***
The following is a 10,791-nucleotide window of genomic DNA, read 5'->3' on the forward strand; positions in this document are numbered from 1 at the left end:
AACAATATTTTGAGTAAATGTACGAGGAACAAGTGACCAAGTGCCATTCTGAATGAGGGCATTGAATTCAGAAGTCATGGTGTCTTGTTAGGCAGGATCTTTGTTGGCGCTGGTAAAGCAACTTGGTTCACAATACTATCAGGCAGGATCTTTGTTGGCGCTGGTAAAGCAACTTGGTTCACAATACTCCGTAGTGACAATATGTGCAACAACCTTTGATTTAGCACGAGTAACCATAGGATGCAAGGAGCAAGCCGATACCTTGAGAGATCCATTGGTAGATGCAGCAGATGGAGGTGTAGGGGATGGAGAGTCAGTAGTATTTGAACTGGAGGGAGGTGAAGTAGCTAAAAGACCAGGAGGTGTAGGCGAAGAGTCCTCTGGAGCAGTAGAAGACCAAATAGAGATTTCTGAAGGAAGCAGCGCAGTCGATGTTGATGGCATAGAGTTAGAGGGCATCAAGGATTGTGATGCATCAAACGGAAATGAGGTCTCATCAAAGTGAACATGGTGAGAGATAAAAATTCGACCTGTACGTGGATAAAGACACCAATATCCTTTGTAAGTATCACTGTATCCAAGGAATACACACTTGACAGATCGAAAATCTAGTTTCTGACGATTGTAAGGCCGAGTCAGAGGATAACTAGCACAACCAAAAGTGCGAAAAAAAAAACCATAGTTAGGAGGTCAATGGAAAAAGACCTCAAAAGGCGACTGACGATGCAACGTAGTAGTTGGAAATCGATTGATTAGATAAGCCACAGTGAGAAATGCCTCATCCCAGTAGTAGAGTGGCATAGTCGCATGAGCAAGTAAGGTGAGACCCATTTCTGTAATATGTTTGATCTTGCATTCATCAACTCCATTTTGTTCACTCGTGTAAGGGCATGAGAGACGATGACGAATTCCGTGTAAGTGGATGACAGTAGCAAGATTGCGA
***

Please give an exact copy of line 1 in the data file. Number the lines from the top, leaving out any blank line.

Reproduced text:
The following is a 10,791-nucleotide window of genomic DNA, read 5'->3' on the forward strand; positions in this document are numbered from 1 at the left end: